The Warrior Mind or Battlemind program actually has a powerfully insidious side effect most healers are completely unaware of. Many soldiers internalize the teachings of mental toughness and resilience inappropriately, such that when they return from the battlefield, and due to trauma or simple human emotion reaction, they blame themselves for developing PTSD or having nightmares. They believe that they should’ve been “stronger” than that, and that real soldiers “succeed” at the resilience training and never develop mental health problems.
I work with people who are struggling with this exact concept every day, and I’d love to talk with people who are familiar with it, as soon as possible.



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Jake

posted September 15, 2009 at 7:41 pm


Sounds creepy. Who knows what the results will be, in terms of the program, its effects on soldiers’ minds, other programs…
What’s the intention and what qualifies those people to teach? If the intention is more efficient killing and conquest then that’s a problem in my book. If the teachers aren’t well trained, or if they’re making it up as they go along completely, that’s a problem. Thousands of sanghas are lucky to NOT have that problem, IDP included.
I don’t know what the results of the military program might be, it could create lots of interesting ripples. Overall, however, I don’t like it!



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Michelle

posted September 15, 2009 at 8:56 pm


I think that Lorene Petta makes a salient point in this article – “The Army has always believed if we just train ‘em harder, the mental toughness will come”.
This seemingly bizarre kind of mind awareness training that is being slowly developed and packaged for the Army is likely in response to a real need for introducing alternative ways of thinking about how the body trains, recovers and operates under stress. These are ideas that are a tough sell to such an entrenched system. I think that the more ways that soldiers are able to learn about how their bodies and minds function, the better.
By the way, I am increasingly moved at how very very very young most soldiers that I see are.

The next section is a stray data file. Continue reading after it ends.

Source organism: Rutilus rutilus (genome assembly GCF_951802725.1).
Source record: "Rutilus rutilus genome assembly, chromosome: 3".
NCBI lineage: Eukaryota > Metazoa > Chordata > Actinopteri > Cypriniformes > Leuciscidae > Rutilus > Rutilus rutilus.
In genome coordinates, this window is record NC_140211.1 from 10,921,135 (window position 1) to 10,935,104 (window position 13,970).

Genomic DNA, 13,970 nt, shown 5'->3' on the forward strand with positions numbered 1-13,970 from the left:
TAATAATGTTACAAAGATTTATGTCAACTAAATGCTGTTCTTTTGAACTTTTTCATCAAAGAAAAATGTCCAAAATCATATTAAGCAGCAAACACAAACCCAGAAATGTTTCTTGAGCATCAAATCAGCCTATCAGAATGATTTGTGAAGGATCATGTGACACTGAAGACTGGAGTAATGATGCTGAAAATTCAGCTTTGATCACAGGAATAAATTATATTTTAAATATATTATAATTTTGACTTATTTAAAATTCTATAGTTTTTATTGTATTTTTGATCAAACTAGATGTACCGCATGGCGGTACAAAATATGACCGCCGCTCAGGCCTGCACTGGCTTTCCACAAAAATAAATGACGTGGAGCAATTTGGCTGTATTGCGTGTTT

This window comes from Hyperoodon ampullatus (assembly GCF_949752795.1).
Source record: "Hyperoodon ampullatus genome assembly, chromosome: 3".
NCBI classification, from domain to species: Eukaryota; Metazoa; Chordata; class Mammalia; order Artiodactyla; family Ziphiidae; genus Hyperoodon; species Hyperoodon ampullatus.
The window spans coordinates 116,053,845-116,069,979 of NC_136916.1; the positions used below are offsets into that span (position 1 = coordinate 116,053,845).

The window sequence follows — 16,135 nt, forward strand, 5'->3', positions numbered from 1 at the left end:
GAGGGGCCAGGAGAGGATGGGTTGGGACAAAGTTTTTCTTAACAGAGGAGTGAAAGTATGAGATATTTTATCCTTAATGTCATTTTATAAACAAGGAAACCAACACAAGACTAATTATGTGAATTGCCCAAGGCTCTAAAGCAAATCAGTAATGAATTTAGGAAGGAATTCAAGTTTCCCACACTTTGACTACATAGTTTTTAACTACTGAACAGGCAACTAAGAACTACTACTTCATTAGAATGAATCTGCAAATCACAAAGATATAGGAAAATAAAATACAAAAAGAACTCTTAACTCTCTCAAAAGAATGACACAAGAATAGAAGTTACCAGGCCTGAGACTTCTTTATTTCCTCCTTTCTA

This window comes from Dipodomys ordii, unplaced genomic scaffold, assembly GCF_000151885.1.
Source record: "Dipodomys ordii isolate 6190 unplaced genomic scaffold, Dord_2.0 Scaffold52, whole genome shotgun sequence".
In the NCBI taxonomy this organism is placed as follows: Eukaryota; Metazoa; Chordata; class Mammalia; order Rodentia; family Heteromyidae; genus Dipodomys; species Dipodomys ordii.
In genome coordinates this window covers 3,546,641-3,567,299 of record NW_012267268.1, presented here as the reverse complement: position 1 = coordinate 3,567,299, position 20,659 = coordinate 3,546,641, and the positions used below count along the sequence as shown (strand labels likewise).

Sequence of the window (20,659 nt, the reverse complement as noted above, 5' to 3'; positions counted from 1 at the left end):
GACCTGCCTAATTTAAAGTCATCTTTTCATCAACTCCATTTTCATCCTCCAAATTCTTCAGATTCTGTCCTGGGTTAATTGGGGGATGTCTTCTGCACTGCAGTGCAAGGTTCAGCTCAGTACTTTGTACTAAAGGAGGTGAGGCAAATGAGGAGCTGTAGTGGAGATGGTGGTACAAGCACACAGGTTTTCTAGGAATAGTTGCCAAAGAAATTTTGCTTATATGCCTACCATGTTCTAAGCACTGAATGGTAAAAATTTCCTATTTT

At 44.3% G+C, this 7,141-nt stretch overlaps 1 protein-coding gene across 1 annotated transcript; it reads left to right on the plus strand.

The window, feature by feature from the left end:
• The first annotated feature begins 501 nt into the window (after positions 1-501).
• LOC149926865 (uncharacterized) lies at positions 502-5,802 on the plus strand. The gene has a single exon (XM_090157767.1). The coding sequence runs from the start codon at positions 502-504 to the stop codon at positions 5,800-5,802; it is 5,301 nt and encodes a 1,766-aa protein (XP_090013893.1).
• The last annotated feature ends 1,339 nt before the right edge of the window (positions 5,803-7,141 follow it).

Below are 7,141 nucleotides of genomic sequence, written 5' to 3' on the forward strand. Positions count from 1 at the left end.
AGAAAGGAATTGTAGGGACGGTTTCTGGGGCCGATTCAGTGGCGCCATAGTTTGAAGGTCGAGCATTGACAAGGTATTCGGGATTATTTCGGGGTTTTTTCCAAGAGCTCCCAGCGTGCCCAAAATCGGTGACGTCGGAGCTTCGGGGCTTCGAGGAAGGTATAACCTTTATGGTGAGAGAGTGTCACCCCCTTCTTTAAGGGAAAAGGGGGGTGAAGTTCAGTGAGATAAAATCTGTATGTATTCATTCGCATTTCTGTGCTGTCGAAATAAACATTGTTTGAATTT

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Michelle

posted September 15, 2009 at 8:58 pm


I think that Lorene Petta makes a salient point in this article – “The Army has always believed if we just train ‘em harder, the mental toughness will come”.
This seemingly bizarre kind of mind awareness training that is being slowly developed and packaged for the Army is likely in response to a real need for introducing alternative ways of thinking about how the body trains, recovers and operates under stress. These are ideas that are a tough sell to such an entrenched system. I think that the more ways that soldiers are able to learn about how their bodies and minds function, the better.
By the way, I am increasingly moved at how very very very young most soldiers that I see are.



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Michelle

posted September 15, 2009 at 9:00 pm


I think that Lorene Petta makes a salient point in this article – “The Army has always believed if we just train ‘em harder, the mental toughness will come”.
This seemingly bizarre kind of mind awareness training that is being slowly developed and packaged for the Army is likely in response to a real need for introducing alternative ways of thinking about how the body trains, recovers and operates under stress. These are ideas that are a tough sell to such an entrenched system. I think that the more ways that soldiers are able to learn about how their bodies and minds function, the better.
By the way, I am increasingly moved at how very very very young most soldiers that I see are.



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A. Jesse Jiryu Davis

posted September 16, 2009 at 9:13 am


Some of the more recent, WWII-era complicity of Zen with imperialism is well documented by Brian Victoria’s two books. My review here:
http://villagezendo.org/journal/december_07/precepts_december_07.html
Zen teachers provided mental training to Japanese soldiers to make them better conquerors and killers.



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ellen9

posted September 17, 2009 at 3:47 pm


Any meditation that relieves suffering, that of soldiers included, seems like a good idea.
I agree that a confused intention, or one springing from “wrong view” is troublesome. (think Jedi vs Sith! do not turn it to the Dark Side!)
Ahem. I can envision how even with the intention of creating a more effective soldier, Warrior Mind Training could create more precision and less thoughtless reactivity: less collateral damage, fewer massacre incidents springing from blind panic, less situation misreading, and so on.
We never know what all the effects of any action can be, but meditation training is not evil in itself. We don’t know what might spring from it, even years later. I’m glad to hear about this.